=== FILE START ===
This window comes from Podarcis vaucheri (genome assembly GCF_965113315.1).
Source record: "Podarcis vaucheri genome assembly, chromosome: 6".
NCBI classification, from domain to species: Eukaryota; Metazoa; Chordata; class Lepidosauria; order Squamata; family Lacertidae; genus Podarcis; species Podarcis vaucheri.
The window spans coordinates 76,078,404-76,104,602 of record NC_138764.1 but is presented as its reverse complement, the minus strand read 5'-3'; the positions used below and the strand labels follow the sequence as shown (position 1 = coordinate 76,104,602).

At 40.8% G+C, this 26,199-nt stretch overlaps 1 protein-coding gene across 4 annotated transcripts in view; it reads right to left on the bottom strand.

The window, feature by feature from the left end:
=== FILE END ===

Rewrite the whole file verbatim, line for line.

This window comes from Podarcis vaucheri (genome assembly GCF_965113315.1).
Source record: "Podarcis vaucheri genome assembly, chromosome: 6".
NCBI classification, from domain to species: Eukaryota; Metazoa; Chordata; class Lepidosauria; order Squamata; family Lacertidae; genus Podarcis; species Podarcis vaucheri.
The window spans coordinates 76,078,404-76,104,602 of record NC_138764.1 but is presented as its reverse complement, the minus strand read 5'-3'; the positions used below and the strand labels follow the sequence as shown (position 1 = coordinate 76,104,602).

At 40.8% G+C, this 26,199-nt stretch overlaps 1 protein-coding gene across 4 annotated transcripts in view; it reads right to left on the bottom strand.

The window, feature by feature from the left end: